New Left Party Success and Failure in Latin America
Why do strong parties take root in some contexts, but not in others? Political parties are the basic building blocks of representative democracy. They reduce information costs for voters, enhance executive accountability, and contribute to democratic governability by facilitating legislative organization and aggregating the interests of powerful societal groups. Yet parties remain weak in much of the world, with negative consequences for democracy. Where strong parties have failed to take root or collapsed and not been rebuilt, democracy has fallen into crisis (e.g., Peru in the 1990s, Venezuela in the 2000s). Where successful party-building has occurred, democracies have become consolidated (e.g., Ghana, Brazil, Taiwan).
Despite the importance of strong parties, our understanding of the conditions for successful party-building remains limited. The dominant theories of party and party system development arise from studies of successful party systems, especially those in North America and Western Europe during the 19th and early 20th centuries. Classic works such as Duverger (1954), Lipset and Rokkan (1967), Shefter (1994), and Aldrich (1995) ask how electoral institutions, social cleavages, and access to patronage shape emerging parties, leaving aside the more fundamental question of whether durable parties will emerge at all.
The focus on successful cases has handicapped more recent analyses of party development in new democracies. In third-wave Latin America, numerous left-wing parties and coalitions formed and became serious contenders for national power. While some of them survived and became institutionalized, most disappeared after one or a few elections. Scholars of the Latin American new left have focused almost exclusively on the survivors, not asking what distinguished Latin America's new left successes from their more numerous failed counterparts. To date, no systematic comparison of new left survivors and failures exists.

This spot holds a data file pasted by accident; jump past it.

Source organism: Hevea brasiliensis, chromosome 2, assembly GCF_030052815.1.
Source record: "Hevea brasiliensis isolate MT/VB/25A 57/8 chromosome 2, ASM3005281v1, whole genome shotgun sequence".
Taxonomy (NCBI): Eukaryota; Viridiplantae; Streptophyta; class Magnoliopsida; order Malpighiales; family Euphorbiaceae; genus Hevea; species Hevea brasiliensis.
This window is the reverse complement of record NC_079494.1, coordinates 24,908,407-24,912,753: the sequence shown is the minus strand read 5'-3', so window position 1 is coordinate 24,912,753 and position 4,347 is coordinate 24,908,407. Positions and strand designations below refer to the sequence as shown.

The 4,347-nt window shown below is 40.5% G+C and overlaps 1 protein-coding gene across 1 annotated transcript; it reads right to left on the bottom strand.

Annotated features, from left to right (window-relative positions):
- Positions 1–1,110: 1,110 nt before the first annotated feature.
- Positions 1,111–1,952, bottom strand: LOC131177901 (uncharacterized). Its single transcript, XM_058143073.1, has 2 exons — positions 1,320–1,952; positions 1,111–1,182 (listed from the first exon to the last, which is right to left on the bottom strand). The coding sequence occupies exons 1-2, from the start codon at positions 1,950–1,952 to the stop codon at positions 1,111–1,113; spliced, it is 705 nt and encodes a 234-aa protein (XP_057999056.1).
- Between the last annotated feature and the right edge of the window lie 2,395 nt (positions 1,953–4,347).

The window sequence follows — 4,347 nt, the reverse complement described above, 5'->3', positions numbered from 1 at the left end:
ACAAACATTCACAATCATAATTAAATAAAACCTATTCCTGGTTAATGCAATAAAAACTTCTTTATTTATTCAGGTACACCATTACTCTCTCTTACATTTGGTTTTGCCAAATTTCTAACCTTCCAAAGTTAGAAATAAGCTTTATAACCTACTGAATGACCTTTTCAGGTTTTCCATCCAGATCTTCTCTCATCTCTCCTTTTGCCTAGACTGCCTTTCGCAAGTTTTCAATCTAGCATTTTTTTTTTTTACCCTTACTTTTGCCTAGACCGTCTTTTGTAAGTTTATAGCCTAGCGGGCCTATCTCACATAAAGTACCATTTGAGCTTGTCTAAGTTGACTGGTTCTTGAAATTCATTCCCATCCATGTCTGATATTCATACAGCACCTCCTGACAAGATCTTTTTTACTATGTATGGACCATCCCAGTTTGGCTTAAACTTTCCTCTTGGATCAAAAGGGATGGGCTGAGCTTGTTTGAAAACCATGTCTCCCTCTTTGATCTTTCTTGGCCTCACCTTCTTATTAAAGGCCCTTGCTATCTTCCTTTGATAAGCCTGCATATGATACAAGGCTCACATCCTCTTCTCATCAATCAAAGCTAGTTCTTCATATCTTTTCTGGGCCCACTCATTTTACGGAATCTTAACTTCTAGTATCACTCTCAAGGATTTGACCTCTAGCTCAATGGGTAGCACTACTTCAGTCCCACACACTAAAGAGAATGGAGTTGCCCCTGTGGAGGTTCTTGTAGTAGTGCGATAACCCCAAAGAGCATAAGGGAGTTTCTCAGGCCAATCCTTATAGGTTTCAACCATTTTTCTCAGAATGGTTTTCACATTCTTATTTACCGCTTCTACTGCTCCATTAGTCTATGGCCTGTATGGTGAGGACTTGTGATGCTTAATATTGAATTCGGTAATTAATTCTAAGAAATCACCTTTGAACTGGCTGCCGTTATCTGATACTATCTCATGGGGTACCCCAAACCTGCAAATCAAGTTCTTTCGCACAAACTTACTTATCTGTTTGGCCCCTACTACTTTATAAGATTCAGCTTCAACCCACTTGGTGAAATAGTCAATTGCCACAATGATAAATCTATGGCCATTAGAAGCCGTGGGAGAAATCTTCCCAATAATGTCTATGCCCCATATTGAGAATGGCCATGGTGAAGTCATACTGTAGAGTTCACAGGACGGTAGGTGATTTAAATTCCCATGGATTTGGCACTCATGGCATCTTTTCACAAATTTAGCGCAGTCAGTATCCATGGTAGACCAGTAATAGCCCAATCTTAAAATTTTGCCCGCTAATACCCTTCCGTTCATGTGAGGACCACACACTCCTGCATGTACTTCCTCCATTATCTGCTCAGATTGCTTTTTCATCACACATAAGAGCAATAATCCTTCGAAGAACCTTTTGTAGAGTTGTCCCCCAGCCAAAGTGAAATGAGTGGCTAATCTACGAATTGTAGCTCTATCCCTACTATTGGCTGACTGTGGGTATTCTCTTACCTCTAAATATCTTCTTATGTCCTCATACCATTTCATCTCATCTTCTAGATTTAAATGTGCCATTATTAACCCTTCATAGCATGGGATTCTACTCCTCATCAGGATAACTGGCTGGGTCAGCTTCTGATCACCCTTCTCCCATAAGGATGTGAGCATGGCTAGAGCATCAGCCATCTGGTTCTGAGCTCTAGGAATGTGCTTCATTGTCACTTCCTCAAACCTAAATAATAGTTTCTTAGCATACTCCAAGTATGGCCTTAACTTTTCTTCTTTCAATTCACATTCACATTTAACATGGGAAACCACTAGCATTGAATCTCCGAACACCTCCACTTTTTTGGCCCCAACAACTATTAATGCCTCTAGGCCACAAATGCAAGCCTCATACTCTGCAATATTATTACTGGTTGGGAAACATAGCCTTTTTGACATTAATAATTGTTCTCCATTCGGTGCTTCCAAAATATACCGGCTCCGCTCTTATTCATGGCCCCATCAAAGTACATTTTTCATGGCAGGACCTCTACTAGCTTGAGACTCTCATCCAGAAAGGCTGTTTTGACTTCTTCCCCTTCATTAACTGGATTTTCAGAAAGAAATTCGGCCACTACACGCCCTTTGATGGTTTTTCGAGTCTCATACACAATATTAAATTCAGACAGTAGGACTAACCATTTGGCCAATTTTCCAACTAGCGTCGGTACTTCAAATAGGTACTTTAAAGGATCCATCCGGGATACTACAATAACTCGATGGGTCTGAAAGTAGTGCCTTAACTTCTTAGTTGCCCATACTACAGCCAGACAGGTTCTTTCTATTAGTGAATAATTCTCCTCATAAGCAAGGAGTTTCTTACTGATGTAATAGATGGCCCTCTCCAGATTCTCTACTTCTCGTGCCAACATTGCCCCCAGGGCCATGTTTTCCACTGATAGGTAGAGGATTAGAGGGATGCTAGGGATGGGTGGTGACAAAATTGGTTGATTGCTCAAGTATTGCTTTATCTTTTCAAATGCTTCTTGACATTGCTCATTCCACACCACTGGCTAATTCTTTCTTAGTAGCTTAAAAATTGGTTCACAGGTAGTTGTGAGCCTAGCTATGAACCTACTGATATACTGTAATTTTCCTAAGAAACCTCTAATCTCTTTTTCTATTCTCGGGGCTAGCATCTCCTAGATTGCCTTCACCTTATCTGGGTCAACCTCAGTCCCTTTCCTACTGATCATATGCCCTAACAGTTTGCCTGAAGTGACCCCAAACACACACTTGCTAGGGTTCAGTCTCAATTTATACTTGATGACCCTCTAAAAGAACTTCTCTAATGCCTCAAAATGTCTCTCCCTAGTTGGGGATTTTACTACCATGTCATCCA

My dissertation addresses this problem. I present a theory of party-building based on a systematic comparison of Latin America's new left successes and failures. The dissertation argues that most new parties do not survive because they do not build strong (i.e., territorially implanted) organizations and have sources of cohesion. As a result, they do not withstand early crises. Paradoxically, organizationally strong, cohesive parties are more likely to form under conditions of adversity. Specifically, office-seekers with low access to state resources and mass media have an opportunity and incentive to do the difficult work of organization-building. Shared struggle in contexts of polarization or conflict strengthens internal group identity and disincentivizes elite defection, generating cohesion. New party-builders are more likely to experience this cluster of adverse conditions under authoritarian rule.
I demonstrate the theory through a nested analysis of Latin America's new left parties. The dissertation's empirical chapters situate four case studies in a broader, medium-n comparison. According to the dissertation's operationalization, fifteen new left parties became serious contenders for national power during the third wave in Latin America. Eleven of the fifteen were founded under democracy, and four under authoritarian rule. Of the eleven founded under democracy, seven failed. Of the four founded under authoritarian rule, three survived. Using evidence from fourteen months of interviews and archival research in Brazil, Mexico, Peru, and Argentina, I examine four of these new left cases in depth: two successes, Brazil's Workers' Party (PT) and Mexico's Party of the Democratic Revolution (PRD), and two failures, Argentina's Front for a Country in Solidarity (FREPASO) and Peru's United Left (IU). I supplement the four in-depth case studies with extensive secondary research on the full range of new left survivors and failures, focusing on four shadow cases: Colombia's M-19, El Salvador's FMLN, Uruguay's Broad Front (FA), and Venezuela's Radical Cause (LCR).